Calif. Supreme Court: Alcohol Breath Tests Unreliable

Jul 10, 2009

alcohol, DUI, marijuana

An argument regularly raised by those who want to keep marijuana illegal is that because there is no equivalent of a breathalyzer test for marijuana intoxication, DUI laws would be impossible to enforce. The California Supreme Court just shot a very large hole in that argument.

It's an odd argument anyway, given that tens of millions of Americans regularly take drugs that can impair driving -- pain relievers, antihistamines, etc. -- for which there is no simple, roadside test. For most of these drugs, and for marijuana, the old-fashioned field sobriety test works quite well.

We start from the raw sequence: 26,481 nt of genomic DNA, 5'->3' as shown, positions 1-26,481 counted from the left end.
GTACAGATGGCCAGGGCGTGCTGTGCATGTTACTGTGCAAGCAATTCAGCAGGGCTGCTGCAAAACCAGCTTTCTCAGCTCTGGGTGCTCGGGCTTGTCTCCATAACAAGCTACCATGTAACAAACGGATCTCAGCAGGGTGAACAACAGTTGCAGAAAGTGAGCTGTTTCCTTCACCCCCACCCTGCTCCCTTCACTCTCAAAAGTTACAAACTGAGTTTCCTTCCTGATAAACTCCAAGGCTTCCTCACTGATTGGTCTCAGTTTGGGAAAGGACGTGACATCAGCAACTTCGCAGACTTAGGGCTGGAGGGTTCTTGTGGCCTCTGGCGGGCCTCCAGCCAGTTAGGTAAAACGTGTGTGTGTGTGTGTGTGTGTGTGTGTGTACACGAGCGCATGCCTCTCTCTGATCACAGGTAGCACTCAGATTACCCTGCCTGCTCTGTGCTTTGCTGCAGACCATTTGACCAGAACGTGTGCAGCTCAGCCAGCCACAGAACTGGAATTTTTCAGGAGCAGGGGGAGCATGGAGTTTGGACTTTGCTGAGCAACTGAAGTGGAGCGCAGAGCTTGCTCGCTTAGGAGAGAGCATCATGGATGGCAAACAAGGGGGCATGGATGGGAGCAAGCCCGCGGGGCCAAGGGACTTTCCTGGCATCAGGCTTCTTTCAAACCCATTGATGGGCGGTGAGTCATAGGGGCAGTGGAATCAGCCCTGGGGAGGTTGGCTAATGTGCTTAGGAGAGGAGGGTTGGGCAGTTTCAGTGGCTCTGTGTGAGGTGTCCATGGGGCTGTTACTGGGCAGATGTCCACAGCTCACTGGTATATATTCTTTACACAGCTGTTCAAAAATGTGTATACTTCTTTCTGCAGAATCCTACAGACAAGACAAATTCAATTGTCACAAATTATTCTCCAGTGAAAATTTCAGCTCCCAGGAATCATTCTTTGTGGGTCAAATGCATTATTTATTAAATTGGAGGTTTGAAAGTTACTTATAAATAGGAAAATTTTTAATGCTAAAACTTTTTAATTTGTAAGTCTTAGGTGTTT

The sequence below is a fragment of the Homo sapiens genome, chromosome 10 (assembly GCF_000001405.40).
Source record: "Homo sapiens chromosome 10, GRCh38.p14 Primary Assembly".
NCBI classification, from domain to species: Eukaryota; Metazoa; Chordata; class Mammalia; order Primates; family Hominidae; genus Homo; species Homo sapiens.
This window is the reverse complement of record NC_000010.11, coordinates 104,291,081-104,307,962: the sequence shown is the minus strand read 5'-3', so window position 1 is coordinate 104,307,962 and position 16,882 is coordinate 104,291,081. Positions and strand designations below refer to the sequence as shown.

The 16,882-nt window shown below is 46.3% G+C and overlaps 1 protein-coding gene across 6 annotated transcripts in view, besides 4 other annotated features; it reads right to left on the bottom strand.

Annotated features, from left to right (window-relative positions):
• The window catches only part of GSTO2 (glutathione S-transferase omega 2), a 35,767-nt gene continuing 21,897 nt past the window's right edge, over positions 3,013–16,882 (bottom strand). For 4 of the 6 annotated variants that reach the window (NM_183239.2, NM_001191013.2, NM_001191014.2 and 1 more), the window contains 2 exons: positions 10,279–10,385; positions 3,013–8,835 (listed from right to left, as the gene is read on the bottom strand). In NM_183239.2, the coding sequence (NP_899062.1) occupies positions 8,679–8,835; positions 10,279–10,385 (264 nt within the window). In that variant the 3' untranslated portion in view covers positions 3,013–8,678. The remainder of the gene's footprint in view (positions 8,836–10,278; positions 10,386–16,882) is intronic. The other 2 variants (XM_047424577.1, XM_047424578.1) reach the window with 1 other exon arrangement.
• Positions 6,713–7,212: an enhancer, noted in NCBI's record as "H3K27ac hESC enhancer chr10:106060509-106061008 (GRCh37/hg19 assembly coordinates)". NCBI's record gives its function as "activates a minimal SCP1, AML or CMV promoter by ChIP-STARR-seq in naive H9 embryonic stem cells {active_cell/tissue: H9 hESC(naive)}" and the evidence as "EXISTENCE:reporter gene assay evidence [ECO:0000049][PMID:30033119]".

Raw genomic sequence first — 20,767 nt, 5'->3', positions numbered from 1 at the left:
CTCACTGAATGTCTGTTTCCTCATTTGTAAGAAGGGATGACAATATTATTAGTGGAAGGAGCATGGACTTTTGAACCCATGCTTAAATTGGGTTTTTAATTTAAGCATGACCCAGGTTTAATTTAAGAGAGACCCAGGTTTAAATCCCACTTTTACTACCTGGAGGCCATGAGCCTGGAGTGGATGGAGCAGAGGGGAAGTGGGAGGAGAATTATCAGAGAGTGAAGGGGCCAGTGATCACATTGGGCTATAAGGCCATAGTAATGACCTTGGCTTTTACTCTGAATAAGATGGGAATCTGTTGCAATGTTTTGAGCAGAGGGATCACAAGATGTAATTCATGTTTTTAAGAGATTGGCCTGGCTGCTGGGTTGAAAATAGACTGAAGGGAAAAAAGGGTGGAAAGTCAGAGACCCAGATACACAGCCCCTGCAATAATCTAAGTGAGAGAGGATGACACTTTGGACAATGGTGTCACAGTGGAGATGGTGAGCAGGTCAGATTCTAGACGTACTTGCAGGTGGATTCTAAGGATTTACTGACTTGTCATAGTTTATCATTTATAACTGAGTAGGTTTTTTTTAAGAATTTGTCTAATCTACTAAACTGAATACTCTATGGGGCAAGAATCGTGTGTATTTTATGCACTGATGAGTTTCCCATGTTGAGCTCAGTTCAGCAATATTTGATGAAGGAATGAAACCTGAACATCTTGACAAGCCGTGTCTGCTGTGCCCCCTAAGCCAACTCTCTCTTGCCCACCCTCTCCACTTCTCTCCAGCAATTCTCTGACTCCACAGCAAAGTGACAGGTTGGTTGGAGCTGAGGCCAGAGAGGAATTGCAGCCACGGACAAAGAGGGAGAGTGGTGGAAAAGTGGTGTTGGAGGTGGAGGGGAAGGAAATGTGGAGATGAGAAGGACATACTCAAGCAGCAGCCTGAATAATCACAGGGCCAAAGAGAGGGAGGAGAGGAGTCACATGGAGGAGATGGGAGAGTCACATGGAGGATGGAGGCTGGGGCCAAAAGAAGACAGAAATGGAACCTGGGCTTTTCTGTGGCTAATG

Still, people have tended to regard the alcohol breath test as the gold standard. Now, the California Supreme Court has ruled unanimously that defendants can challenge the accuracy of these tests. As the Los Angeles Times reported, "Even though experts say the standard ratio used to derive a blood-alcohol concentration from breath generally approximates or even underestimates the amount of alcohol the driver consumed, they also agree that Breathalyzer results may sometimes overestimate the amount of alcohol in the blood."

No one -- repeat, no one -- should ever drive while impaired by anything. But it's time to put aside the false notion that Breathalyzer tests are infallible, or that there's no way to enforce laws against driving under the influence of marijuana.